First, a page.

“So it’s about getting teens… learning through their interest, through whatever they’re personally interested in… Maybe they love music, so you get them learning maybe a new software music editing program because they love music so much and they want to create it. So really taking those detailed individual interests and saying, ‘Oh, you really enjoy that? Well, here’s something that you can use to be able to create and do it on your own.’”
– Reference and Young Adult Librarian at a Suburban Northeast Library
Learning that is driven by teens’ interests will better align with their personal motivations and goals, leading to deeper learning and higher achievement, which can help relatively disadvantaged youth overcome the obstacles and difficulties present in a more traditional educational setting. The teen years are a time for identity formation (learn more in the Youth Development module), and connected learning can help teens discover and explore new interests.
“Teens don’t often know what their passions are. We need to help them explore possibilities for their passions and give them the tools necessary to explore those passions.”
– Youth Services Coordinator at an Urban Midwest Library
What does interest driven learning look like?
- Library staff get to know teens and what they’re interested in, both their “serious” interests (like filmmaking, creative writing, or a health condition) and their “fun” interests (like specific TV shows or books)
- Teens can explore and form new interests with “messing around” activities that provide light introductions to topics
- Teens feel free to “quit” new subjects that they find uninteresting
- For those who want more than just “messing around,” there are also “geeking out” opportunities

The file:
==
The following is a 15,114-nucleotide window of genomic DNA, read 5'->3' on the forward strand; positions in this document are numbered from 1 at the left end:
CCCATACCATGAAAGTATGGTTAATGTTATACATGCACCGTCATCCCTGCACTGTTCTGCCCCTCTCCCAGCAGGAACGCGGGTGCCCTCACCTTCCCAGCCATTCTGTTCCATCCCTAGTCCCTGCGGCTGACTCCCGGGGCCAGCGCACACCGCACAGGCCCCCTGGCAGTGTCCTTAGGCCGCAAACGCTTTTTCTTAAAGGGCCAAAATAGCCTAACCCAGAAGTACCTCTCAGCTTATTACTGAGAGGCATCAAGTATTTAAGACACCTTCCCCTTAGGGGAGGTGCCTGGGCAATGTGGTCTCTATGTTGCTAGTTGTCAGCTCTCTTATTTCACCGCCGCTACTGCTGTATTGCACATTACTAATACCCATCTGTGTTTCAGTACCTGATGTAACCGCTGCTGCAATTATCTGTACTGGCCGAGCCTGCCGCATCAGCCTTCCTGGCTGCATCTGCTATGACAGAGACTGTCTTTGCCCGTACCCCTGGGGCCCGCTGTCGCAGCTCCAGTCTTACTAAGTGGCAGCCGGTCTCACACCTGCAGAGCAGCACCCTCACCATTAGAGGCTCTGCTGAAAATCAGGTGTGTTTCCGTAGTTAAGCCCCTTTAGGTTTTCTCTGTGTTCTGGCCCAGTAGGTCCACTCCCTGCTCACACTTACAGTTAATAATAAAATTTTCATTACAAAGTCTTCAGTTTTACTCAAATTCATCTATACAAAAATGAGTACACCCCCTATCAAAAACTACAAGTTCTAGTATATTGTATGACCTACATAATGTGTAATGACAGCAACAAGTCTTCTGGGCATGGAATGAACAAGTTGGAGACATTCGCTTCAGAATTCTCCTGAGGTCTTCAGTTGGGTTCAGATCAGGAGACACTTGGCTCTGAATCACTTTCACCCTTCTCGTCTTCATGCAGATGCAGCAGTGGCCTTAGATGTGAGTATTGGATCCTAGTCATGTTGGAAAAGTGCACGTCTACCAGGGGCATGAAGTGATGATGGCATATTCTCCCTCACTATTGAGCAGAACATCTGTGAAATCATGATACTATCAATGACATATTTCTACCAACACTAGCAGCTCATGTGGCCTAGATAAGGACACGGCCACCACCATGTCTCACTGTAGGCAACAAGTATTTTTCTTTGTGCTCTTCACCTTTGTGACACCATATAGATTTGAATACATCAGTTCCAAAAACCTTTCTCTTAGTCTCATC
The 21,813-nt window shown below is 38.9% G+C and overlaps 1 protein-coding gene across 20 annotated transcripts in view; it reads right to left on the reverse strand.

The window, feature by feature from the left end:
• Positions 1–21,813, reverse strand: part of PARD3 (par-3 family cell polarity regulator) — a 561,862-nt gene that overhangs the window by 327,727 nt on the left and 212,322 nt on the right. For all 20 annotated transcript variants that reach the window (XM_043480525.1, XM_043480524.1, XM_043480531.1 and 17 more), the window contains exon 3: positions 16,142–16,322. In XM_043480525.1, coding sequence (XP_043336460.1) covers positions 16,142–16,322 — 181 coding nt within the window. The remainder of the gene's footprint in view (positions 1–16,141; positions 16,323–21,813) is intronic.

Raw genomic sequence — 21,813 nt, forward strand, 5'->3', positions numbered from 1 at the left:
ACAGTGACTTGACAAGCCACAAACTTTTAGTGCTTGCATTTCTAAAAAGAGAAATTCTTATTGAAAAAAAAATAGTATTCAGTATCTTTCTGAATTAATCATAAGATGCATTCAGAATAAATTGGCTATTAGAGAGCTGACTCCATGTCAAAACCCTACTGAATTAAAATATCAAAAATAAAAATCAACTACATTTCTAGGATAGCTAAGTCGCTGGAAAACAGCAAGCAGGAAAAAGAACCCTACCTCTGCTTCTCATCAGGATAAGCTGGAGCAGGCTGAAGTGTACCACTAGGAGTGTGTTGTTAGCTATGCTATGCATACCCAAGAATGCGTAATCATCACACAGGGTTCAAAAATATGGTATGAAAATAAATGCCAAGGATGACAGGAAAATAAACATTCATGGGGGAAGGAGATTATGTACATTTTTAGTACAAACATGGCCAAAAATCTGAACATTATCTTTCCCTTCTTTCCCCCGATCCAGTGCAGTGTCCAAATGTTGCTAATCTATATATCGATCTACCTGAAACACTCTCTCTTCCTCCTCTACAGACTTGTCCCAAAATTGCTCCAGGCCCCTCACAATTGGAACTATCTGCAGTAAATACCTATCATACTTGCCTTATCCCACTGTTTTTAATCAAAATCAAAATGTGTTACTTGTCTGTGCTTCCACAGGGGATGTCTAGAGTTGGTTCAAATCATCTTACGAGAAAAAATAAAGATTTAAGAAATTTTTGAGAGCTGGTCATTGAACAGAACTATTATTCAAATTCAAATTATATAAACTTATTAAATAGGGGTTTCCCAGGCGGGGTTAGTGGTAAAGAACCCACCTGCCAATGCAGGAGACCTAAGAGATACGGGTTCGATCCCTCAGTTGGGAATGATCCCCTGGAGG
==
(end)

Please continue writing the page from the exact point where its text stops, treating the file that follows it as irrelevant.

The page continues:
- “Pathways for mastery” guide teens in developing their interests and recognizing their achievements
“If it smells like school, they're not going to touch it”
Think back to a time in your youth when an adult tried to get you to learn something you weren’t interested in. Then think of a time you were very interested in learning about something. How did those experiences differ? Here are a few questions to get you started:
- How much time did you spend learning about the topics?
- Do you still remember anything about the topics?
- How engaged were you with the topics—did you ask questions or do your own research?
- How did the adult (if any) in the situation interact with you?
How well do your youth services and programs incorporate the principle of interests?
|Library staff get to know teens and what they’re interested in, both their “serious” interests (like filmmaking, creative writing, or a health condition) and their “fun” interests (like specific TV shows or books)||😃 😐 😱|
|Teens can explore and form new interests with “messing around” activities that provide light introductions to topics||😃 😐 😱|
|Teens feel free to “quit” new subjects that they find uninteresting||😃 😐 😱|
|For those who want more than just “messing around,” there are also “geeking out” opportunities||😃 😐 😱|